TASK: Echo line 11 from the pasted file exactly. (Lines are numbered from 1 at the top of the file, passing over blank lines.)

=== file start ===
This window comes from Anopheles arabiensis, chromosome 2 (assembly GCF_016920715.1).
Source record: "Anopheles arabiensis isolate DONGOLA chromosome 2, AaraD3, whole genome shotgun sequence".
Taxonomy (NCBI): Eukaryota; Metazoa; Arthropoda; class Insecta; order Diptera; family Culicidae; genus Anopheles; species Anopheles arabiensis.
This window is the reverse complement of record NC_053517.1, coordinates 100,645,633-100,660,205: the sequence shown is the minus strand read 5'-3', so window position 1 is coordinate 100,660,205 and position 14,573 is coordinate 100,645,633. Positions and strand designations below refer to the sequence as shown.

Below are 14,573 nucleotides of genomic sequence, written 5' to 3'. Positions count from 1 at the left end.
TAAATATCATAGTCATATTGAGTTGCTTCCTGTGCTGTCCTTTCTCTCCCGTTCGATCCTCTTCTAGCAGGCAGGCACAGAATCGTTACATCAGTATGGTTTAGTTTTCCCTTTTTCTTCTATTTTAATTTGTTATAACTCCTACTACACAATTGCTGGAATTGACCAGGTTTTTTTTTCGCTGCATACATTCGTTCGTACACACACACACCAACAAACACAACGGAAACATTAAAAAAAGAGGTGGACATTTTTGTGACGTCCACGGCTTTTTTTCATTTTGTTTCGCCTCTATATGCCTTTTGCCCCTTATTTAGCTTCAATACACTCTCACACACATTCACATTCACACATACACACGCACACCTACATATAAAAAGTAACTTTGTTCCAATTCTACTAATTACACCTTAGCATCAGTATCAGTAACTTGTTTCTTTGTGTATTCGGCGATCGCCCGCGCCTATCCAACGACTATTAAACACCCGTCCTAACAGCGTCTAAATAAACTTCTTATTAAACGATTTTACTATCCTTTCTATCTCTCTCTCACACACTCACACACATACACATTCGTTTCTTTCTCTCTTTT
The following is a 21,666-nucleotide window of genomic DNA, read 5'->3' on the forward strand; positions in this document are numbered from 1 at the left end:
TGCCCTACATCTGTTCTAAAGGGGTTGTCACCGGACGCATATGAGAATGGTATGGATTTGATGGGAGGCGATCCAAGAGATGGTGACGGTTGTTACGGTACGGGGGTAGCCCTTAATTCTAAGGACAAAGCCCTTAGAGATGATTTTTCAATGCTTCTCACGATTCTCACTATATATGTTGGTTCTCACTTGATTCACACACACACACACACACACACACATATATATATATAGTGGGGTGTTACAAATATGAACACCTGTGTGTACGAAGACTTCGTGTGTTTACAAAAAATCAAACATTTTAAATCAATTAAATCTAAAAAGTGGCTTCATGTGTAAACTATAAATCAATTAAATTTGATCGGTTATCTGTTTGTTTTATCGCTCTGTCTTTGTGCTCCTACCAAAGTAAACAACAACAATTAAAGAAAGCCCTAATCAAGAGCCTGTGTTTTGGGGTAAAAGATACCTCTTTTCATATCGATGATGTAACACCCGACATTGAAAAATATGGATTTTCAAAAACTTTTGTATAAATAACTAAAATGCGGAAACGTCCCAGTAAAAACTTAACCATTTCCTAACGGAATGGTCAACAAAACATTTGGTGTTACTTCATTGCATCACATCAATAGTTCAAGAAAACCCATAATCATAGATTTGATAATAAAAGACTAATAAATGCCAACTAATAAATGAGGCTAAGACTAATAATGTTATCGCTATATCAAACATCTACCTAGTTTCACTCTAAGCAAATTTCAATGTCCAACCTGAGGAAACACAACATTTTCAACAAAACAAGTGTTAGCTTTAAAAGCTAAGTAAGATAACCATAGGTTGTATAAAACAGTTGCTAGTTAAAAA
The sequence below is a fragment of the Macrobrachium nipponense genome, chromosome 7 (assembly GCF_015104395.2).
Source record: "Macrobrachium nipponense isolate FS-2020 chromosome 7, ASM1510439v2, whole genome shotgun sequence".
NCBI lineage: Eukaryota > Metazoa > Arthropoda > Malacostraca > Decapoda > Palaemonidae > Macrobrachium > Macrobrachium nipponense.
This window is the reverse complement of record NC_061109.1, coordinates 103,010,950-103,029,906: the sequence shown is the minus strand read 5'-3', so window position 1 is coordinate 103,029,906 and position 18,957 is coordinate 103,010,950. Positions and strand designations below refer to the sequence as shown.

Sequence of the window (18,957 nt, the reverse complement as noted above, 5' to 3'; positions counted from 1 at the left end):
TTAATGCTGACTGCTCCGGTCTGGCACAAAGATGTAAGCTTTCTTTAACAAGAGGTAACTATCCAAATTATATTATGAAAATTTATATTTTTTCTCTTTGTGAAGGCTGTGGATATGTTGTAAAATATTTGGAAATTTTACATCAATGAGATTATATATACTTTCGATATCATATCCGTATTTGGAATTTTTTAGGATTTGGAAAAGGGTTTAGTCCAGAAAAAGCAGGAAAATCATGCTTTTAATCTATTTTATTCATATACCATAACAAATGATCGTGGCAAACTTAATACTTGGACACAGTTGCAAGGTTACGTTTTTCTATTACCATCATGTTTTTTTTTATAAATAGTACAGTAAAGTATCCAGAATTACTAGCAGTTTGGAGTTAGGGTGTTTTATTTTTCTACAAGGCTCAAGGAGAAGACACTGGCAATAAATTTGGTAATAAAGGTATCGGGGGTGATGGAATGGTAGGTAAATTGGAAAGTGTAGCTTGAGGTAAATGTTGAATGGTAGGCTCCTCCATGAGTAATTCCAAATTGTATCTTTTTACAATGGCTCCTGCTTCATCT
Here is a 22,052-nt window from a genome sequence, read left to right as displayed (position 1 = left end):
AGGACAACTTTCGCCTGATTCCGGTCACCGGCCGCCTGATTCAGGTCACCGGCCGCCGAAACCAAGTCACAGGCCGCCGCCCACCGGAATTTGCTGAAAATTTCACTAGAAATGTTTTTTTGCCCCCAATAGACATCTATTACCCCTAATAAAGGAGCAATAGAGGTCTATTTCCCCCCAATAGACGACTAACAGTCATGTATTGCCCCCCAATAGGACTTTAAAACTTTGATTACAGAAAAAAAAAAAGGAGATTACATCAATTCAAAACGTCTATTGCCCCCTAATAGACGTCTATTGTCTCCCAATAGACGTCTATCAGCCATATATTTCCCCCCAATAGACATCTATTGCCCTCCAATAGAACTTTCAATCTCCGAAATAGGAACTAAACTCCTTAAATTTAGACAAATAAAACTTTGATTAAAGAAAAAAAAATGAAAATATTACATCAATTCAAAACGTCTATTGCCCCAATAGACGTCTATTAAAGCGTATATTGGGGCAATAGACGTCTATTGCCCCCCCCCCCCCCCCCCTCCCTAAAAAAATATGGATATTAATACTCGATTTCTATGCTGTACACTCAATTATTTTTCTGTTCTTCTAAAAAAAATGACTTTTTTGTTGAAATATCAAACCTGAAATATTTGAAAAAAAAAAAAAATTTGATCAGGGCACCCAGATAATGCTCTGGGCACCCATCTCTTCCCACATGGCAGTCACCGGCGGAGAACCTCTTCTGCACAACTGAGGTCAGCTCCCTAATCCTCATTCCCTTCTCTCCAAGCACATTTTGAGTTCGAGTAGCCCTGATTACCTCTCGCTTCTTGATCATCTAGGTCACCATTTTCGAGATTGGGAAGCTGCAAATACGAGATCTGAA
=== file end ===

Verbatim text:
NCBI lineage: Eukaryota > Metazoa > Arthropoda > Malacostraca > Decapoda > Palaemonidae > Macrobrachium > Macrobrachium nipponense.